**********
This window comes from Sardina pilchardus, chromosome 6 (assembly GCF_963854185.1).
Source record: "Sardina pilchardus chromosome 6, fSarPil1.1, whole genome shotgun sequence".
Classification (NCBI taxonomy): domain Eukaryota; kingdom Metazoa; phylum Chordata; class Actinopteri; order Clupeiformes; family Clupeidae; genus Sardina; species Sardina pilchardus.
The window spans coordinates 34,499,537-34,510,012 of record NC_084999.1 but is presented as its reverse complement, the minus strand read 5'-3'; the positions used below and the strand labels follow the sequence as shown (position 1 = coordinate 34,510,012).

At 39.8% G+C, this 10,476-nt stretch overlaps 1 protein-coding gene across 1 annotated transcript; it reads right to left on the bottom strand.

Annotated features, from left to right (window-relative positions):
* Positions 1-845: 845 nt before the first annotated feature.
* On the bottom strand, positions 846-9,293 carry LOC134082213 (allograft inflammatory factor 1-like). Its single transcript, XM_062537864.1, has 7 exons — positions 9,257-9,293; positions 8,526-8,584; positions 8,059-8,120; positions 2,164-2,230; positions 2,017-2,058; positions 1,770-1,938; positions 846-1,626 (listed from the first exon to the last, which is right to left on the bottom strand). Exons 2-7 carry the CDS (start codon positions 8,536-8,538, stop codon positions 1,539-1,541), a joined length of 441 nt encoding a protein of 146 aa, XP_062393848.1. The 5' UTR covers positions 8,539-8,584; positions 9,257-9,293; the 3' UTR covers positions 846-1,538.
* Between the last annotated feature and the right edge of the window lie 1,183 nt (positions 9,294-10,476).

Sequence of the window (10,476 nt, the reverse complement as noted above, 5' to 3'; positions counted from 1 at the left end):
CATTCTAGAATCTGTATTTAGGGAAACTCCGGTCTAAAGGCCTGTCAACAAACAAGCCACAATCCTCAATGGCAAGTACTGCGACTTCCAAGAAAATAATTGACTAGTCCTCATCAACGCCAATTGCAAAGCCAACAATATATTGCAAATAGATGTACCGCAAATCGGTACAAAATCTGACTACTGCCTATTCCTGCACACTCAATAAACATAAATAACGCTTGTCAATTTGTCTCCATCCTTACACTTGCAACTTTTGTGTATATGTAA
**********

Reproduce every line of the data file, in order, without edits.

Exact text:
This window comes from Sardina pilchardus, chromosome 6 (assembly GCF_963854185.1).
Source record: "Sardina pilchardus chromosome 6, fSarPil1.1, whole genome shotgun sequence".
Classification (NCBI taxonomy): domain Eukaryota; kingdom Metazoa; phylum Chordata; class Actinopteri; order Clupeiformes; family Clupeidae; genus Sardina; species Sardina pilchardus.
The window spans coordinates 34,499,537-34,510,012 of record NC_084999.1 but is presented as its reverse complement, the minus strand read 5'-3'; the positions used below and the strand labels follow the sequence as shown (position 1 = coordinate 34,510,012).

At 39.8% G+C, this 10,476-nt stretch overlaps 1 protein-coding gene across 1 annotated transcript; it reads right to left on the bottom strand.

Annotated features, from left to right (window-relative positions):
* Positions 1-845: 845 nt before the first annotated feature.
* On the bottom strand, positions 846-9,293 carry LOC134082213 (allograft inflammatory factor 1-like). Its single transcript, XM_062537864.1, has 7 exons — positions 9,257-9,293; positions 8,526-8,584; positions 8,059-8,120; positions 2,164-2,230; positions 2,017-2,058; positions 1,770-1,938; positions 846-1,626 (listed from the first exon to the last, which is right to left on the bottom strand). Exons 2-7 carry the CDS (start codon positions 8,536-8,538, stop codon positions 1,539-1,541), a joined length of 441 nt encoding a protein of 146 aa, XP_062393848.1. The 5' UTR covers positions 8,539-8,584; positions 9,257-9,293; the 3' UTR covers positions 846-1,538.
* Between the last annotated feature and the right edge of the window lie 1,183 nt (positions 9,294-10,476).

Sequence of the window (10,476 nt, the reverse complement as noted above, 5' to 3'; positions counted from 1 at the left end):
CATTCTAGAATCTGTATTTAGGGAAACTCCGGTCTAAAGGCCTGTCAACAAACAAGCCACAATCCTCAATGGCAAGTACTGCGACTTCCAAGAAAATAATTGACTAGTCCTCATCAACGCCAATTGCAAAGCCAACAATATATTGCAAATAGATGTACCGCAAATCGGTACAAAATCTGACTACTGCCTATTCCTGCACACTCAATAAACATAAATAACGCTTGTCAATTTGTCTCCATCCTTACACTTGCAACTTTTGTGTATATGTAA